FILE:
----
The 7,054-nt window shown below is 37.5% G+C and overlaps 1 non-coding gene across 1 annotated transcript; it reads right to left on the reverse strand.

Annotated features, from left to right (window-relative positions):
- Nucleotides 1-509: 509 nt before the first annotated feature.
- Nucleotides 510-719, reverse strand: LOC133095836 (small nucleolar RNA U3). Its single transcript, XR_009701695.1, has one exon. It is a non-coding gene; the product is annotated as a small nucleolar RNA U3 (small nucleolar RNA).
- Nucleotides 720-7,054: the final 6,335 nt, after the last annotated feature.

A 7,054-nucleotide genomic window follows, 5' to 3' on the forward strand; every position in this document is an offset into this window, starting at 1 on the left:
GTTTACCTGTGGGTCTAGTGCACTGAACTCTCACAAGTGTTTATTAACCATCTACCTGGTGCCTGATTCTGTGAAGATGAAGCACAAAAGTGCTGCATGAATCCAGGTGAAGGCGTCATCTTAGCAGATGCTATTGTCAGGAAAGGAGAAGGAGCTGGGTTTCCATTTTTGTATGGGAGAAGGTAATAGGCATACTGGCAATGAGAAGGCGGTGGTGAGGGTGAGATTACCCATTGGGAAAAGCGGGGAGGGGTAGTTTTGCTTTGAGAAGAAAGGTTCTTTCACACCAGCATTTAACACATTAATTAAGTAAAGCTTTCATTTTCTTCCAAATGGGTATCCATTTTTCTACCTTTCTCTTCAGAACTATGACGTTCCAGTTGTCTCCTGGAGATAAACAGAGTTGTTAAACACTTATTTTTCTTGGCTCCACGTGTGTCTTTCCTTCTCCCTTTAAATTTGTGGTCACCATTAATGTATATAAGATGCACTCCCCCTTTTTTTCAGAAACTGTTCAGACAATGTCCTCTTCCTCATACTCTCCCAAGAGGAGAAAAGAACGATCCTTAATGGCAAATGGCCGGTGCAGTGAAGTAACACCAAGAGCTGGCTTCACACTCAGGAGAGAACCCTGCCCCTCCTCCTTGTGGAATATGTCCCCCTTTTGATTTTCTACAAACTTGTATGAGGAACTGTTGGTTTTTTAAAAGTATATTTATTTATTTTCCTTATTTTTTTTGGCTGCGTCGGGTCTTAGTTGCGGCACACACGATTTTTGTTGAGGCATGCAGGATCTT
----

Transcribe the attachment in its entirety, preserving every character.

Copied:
The 7,054-nt window shown below is 37.5% G+C and overlaps 1 non-coding gene across 1 annotated transcript; it reads right to left on the reverse strand.

Annotated features, from left to right (window-relative positions):
- Nucleotides 1-509: 509 nt before the first annotated feature.
- Nucleotides 510-719, reverse strand: LOC133095836 (small nucleolar RNA U3). Its single transcript, XR_009701695.1, has one exon. It is a non-coding gene; the product is annotated as a small nucleolar RNA U3 (small nucleolar RNA).
- Nucleotides 720-7,054: the final 6,335 nt, after the last annotated feature.

A 7,054-nucleotide genomic window follows, 5' to 3' on the forward strand; every position in this document is an offset into this window, starting at 1 on the left:
GTTTACCTGTGGGTCTAGTGCACTGAACTCTCACAAGTGTTTATTAACCATCTACCTGGTGCCTGATTCTGTGAAGATGAAGCACAAAAGTGCTGCATGAATCCAGGTGAAGGCGTCATCTTAGCAGATGCTATTGTCAGGAAAGGAGAAGGAGCTGGGTTTCCATTTTTGTATGGGAGAAGGTAATAGGCATACTGGCAATGAGAAGGCGGTGGTGAGGGTGAGATTACCCATTGGGAAAAGCGGGGAGGGGTAGTTTTGCTTTGAGAAGAAAGGTTCTTTCACACCAGCATTTAACACATTAATTAAGTAAAGCTTTCATTTTCTTCCAAATGGGTATCCATTTTTCTACCTTTCTCTTCAGAACTATGACGTTCCAGTTGTCTCCTGGAGATAAACAGAGTTGTTAAACACTTATTTTTCTTGGCTCCACGTGTGTCTTTCCTTCTCCCTTTAAATTTGTGGTCACCATTAATGTATATAAGATGCACTCCCCCTTTTTTTCAGAAACTGTTCAGACAATGTCCTCTTCCTCATACTCTCCCAAGAGGAGAAAAGAACGATCCTTAATGGCAAATGGCCGGTGCAGTGAAGTAACACCAAGAGCTGGCTTCACACTCAGGAGAGAACCCTGCCCCTCCTCCTTGTGGAATATGTCCCCCTTTTGATTTTCTACAAACTTGTATGAGGAACTGTTGGTTTTTTAAAAGTATATTTATTTATTTTCCTTATTTTTTTTGGCTGCGTCGGGTCTTAGTTGCGGCACACACGATTTTTGTTGAGGCATGCAGGATCTT